The Role Of Slavery In The 19th Century

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Throughout the 19th century, many African American slaves lived a highly controlled life. They were forbidden from learning to read and write, and their movement and behavior was restricted. In the early 1830s, many people began realizing that slavery was an inhumane practice and antislavery groups started forming. Early antislavery societies believed that slavery had to be stopped gradually. Their primary goal was to put an end to slave trading. After they accomplished this, they would then put an end to slavery itself. Supporters believed that ending slavery gradually would give the South’s economy time to adjust to the loss of enslaved labor. By the early 1800s, the Northern states ended slavery there, but the south continued. Many white southerners claimed that slavery was necessary to the southern economy and it had allowed them to reach a high level of culture.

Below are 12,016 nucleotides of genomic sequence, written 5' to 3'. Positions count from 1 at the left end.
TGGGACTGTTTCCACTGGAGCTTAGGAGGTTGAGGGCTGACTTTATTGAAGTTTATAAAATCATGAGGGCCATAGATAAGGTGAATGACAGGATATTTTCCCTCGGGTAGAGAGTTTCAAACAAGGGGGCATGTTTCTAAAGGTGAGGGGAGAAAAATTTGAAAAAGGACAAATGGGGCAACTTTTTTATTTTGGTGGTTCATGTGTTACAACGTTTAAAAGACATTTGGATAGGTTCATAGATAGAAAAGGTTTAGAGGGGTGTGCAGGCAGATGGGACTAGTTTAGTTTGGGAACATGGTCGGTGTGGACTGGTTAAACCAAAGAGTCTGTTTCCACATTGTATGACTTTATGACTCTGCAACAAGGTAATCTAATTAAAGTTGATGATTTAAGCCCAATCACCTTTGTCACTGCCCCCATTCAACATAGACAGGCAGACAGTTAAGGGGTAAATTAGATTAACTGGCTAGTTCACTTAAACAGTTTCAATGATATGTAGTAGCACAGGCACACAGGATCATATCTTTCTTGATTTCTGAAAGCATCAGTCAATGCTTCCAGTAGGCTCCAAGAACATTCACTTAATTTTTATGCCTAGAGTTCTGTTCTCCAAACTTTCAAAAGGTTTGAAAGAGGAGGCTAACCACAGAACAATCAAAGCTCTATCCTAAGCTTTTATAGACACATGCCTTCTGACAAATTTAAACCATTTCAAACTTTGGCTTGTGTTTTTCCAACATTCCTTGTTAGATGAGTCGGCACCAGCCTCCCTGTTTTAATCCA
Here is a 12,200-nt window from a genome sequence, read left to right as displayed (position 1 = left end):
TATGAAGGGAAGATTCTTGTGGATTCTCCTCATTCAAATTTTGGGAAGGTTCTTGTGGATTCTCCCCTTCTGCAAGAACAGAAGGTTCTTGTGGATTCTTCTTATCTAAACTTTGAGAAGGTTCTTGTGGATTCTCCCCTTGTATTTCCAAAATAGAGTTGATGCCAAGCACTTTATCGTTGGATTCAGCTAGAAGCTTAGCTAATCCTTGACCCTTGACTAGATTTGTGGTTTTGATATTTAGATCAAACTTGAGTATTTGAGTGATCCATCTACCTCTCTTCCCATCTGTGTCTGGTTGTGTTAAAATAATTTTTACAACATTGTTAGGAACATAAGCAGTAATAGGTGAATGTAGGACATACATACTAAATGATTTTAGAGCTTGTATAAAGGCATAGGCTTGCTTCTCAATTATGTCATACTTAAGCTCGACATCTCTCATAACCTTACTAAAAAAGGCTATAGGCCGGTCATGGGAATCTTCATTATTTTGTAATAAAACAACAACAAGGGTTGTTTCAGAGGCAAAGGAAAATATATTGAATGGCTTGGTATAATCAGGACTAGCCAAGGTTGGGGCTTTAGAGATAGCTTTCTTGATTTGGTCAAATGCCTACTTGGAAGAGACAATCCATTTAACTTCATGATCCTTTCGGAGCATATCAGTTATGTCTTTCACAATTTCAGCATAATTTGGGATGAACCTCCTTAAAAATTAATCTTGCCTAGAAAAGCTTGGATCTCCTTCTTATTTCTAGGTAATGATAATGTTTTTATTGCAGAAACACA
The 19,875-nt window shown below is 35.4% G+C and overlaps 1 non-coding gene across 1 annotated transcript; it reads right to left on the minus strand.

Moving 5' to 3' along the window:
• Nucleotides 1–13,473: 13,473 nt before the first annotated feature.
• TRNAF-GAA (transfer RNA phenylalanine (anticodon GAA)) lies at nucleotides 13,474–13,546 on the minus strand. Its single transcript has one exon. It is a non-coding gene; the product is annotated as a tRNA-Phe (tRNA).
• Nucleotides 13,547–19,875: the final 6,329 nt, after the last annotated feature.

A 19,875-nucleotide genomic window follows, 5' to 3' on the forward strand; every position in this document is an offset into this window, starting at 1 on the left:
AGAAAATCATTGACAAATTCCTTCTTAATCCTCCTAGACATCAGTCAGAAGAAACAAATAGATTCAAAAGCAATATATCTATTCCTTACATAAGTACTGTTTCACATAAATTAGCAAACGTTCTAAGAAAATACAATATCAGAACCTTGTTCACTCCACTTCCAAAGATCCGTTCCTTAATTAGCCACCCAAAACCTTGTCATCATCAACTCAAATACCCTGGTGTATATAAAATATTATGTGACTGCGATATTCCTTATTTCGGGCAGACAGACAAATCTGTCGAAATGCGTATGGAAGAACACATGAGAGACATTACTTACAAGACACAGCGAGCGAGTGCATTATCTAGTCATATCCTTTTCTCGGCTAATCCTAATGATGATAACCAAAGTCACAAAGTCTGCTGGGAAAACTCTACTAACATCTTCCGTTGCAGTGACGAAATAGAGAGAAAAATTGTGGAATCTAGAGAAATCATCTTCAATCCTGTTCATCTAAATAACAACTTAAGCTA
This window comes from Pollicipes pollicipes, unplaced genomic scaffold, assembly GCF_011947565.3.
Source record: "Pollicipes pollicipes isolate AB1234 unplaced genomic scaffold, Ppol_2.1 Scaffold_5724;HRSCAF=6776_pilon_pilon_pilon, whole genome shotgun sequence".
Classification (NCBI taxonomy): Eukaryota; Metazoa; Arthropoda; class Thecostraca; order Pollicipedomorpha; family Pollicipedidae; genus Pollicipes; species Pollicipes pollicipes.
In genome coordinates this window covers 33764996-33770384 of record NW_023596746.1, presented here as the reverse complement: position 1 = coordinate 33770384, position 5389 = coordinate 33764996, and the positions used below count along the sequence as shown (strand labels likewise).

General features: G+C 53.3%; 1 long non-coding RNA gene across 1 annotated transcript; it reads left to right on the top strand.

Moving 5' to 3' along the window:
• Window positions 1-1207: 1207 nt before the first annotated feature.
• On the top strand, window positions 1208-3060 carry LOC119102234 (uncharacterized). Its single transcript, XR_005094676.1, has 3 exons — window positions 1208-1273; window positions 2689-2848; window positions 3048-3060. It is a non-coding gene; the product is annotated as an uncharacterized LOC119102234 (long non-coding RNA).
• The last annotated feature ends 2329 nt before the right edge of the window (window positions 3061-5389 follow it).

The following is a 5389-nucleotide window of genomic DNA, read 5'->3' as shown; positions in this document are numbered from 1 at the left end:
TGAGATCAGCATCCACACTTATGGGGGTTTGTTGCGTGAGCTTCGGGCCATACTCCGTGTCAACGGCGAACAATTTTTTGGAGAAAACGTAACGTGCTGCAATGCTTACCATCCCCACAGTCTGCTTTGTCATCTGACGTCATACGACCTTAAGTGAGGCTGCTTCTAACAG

Throughout the movement there had been many significant participants, one of which was Frederick Douglass. Frederick Douglass was an African American slave from Talbot County, Maryland who taught himself how to read and write. By the age of twenty one, Douglass found a way to escape after two failed attempts. Once he escaped, he wanted to promote freedom for all of the slaves. In
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William Lloyd Garrison was an American journalist from Newburyport, Massachusetts who helped lead the fight against slavery. At the age of 25, Garrison joined the American Colonization Society. The American Colonization Society was a group of people who believed that blacks should move to the west coast of Africa . By 1830, he decided to leave the American Colonization Society and he began an abolitionist newspaper in 1830, called The Liberator. Garrison also helped form the New England Antislavery Society in 1832 and founded the American Antislavery Society in 1833. The American Antislavery Society reached up to 250,000 members by
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